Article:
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Perfect Match: Big Brothers Big Sisters of the Lowcountry forges lasting bonds between mentors and their littles

Perfect Match: Big Brothers Big Sisters of the Lowcountry forges lasting bonds between mentors and their littles
December 2023

Don’t miss the nonprofit’s Big Lowcountry Boil fundraiser in December

Big Brothers Big Sisters of the Lowcountry hosts the annual Big Lowcountry Boil in December to help raise funds and awareness for the mentor program.

Merridith Crowe works in the relationship business, but it’s not romance she’s promoting. Rather, she’s an expert matchmaker for mentors. As the president and CEO of Big Brothers Big Sisters of the Lowcountry (BBBSL), Crowe and her team of eight create hundreds of compatible pairs each year, tuning into temperaments, hobbies, strengths, backgrounds, and expectations. “There’s a lot to consider, and we get it right nine times out of 10,” says Crowe, who established the Lowcountry chapter as an independent affiliate of the national Big Brothers Big Sisters program in 2019. “Our singular focus is to establish one-to-one mentor relationships that help ignite youth potential.

“I deeply believe in this mission,” she continues, reflecting that, as a girl, she could have used some positive adult connection. “I was an Air Force brat who grew up in an abusive home, the product of intergenerational poverty.” BBBSL draws mentors of all stripes, including young professionals, retirees, and empty nesters. “We want adults who will be their authentic selves, listen well, and consistently show up for at least a year,” says Crowe. 

The program’s youth participants range in age from seven to 18, the vast majority living in low-income households. While pairs split almost evenly between men and women, the list of kids waiting for a mentor is about 80 percent male. Twice a month, Bigs and Littles spend quality time together, working on goals and developing their friendships. “They might run errands, grab an ice cream, visit the beach, or engage in a service project. I’ve seen Bigs teach their Littles to mow lawns and cook,” says Crowe. 

In their three years together, Big Sister Shmeika and Little Sister Deja have gone bowling, learned to roller-skate, and attended plays, “but we have the best time just going out to eat, laughing, and sharing what’s happening in life,” says Shmeika. The mentor has watched Deja mature into a 14-year-old who articulates her feelings, understands the importance of healthy friendships, and respects her schoolwork. “She’s also taught me to be more patient, sensitive, and present in the moment,” reflects Shmeika, who appreciates BBBSL’s ongoing support with free monthly activities and mentoring resources.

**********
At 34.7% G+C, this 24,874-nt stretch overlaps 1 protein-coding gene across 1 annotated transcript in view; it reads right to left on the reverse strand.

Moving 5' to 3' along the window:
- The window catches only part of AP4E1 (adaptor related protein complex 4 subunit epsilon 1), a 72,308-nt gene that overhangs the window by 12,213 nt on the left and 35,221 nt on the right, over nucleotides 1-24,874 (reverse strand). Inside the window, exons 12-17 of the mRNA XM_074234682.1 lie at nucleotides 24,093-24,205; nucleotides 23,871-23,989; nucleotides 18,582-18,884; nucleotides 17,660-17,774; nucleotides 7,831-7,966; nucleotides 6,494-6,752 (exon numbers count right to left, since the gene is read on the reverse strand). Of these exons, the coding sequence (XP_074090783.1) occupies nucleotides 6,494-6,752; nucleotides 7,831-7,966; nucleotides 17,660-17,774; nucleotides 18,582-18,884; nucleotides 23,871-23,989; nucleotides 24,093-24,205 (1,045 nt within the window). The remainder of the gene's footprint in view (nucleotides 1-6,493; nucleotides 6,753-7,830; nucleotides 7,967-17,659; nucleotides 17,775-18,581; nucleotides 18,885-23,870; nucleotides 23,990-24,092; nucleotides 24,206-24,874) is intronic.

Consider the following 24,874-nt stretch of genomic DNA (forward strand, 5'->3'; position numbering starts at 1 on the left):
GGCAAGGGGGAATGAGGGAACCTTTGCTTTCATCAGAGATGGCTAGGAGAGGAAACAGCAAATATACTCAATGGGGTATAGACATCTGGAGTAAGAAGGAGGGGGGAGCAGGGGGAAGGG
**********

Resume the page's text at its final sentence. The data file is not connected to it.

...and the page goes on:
“Of the more than 31,000 tri-county children living in poverty, a good third could benefit from this sort of relationship,” says Crowe. Big Brothers Big Sisters currently fosters 185 active pairs, and the organization expects to reach 335 matches by June 2024. “That means managing 1,005 relationships, since each match involves a parent or caregiver, a  mentor, and a child. It also offers 335 different definitions of success,” adds the CEO. 

(Left) Board members at the annual fundraiser; (Right) Little Sister Deja and her Big Sister Shmeika have been paired for three years.

BBBSL creates a personalized youth development outcome plan for each kid and coaches mentors on how to help with those individual goals. Research shows that within a year of joining the program, mentees report academic improvement, less trouble with law enforcement, and stronger connections to family and peers. Using evidence-based surveys, the team saw that 92 percent of Littles believe they will graduate high school and 97 percent avoid risky behaviors such as substance abuse.

Though statistics certainly document the group’s profound impact, often their achievements are simply immeasurable, like Big Brother Jonathan’s recent experience. After his Little Brother’s father passed away, Jonathan noticed the 10-year-old struggling to open up about his complicated grief, so he reached out to BBBSL for guidance. By learning which questions to ask, the mentor was able to draw out his mentee. When he asked his Little Brother if it seemed fair that crying could feel more acceptable in girls, the boy leaned into him and broke down, bubbling over with all the emotions he’d bottled up. “The Little Brother now knows that this man cares about his emotional well-being. Jonathan created an opening for him to experience emotions positively,” says Crowe. “The strongest protective factor we can offer to children is to let them know there are adults to whom they can turn when life gets messy.”

Big Brothers Big Sisters of the Lowcountry hosts its fifth-annual Big Lowcountry Boil on December 2 at Holy City Brewing. From 11 a.m. to 3 p.m., enjoy a shrimp boil, live music, a silent auction, and family-friendly entertainment. Tickets ($40, $15 kids ages seven to 12, free for ages six and under) can be purchased at